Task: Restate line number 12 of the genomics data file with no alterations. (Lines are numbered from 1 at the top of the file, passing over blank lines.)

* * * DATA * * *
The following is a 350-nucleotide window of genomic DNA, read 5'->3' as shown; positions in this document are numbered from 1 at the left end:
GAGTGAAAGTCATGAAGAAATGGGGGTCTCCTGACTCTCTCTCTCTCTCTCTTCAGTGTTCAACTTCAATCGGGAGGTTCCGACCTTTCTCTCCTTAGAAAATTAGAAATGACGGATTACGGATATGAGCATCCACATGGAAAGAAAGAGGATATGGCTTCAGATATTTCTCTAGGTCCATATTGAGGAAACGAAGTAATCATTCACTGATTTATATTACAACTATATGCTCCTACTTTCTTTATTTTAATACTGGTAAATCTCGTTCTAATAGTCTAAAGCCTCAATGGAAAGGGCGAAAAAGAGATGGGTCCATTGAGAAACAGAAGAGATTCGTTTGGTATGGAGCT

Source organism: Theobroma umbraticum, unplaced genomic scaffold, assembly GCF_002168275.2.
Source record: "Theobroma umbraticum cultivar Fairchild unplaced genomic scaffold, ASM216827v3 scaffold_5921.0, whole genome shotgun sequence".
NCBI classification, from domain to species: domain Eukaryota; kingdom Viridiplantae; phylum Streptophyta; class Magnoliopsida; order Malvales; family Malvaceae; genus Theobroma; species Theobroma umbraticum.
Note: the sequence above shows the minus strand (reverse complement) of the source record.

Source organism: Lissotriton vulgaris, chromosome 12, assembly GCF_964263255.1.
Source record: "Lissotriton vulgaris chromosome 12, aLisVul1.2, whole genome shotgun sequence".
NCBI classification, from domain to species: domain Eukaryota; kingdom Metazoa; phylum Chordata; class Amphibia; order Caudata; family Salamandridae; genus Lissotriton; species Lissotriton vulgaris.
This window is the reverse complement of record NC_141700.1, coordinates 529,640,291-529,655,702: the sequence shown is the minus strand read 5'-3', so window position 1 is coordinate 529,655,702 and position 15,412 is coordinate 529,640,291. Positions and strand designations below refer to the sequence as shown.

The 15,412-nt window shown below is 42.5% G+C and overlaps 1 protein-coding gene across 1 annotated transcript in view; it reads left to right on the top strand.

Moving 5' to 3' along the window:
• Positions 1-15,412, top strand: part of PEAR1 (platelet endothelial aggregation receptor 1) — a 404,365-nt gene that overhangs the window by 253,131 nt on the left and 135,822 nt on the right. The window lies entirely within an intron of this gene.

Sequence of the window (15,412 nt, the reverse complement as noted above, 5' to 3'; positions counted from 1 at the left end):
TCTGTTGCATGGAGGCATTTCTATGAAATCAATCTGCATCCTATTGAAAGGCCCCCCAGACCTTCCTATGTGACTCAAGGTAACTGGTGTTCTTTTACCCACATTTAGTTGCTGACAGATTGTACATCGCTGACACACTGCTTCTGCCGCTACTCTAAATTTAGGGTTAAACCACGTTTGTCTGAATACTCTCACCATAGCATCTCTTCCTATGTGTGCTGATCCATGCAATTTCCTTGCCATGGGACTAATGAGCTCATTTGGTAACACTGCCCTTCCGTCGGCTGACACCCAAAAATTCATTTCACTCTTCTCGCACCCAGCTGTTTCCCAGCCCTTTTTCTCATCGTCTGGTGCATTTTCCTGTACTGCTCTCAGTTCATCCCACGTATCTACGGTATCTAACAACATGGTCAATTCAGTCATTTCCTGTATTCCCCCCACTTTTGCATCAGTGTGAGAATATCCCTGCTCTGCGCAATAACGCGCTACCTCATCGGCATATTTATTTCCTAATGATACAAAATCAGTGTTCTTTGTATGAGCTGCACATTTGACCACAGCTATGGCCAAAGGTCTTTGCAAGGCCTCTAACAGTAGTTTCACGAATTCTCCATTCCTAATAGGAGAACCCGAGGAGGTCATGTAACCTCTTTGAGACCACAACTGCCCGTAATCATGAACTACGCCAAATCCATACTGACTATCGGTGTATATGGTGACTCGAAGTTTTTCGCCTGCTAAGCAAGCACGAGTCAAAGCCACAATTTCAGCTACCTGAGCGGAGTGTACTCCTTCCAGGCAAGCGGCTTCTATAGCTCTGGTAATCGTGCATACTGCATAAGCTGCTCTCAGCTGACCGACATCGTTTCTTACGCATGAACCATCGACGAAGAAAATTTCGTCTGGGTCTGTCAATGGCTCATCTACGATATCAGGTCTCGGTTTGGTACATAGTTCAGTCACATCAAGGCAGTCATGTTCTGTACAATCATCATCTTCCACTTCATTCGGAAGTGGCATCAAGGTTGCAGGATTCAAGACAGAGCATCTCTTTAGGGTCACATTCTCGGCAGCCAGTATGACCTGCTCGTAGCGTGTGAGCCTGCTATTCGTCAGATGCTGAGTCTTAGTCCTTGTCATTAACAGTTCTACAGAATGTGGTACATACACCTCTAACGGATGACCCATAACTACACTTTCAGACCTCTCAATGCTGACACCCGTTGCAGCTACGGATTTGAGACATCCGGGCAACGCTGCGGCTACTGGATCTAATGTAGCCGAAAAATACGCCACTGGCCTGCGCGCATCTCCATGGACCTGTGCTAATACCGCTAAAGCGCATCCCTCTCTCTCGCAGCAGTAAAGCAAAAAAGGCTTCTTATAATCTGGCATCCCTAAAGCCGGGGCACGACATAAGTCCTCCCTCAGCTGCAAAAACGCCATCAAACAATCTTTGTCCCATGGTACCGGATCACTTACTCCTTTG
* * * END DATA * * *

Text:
Moving 5' to 3' along the window: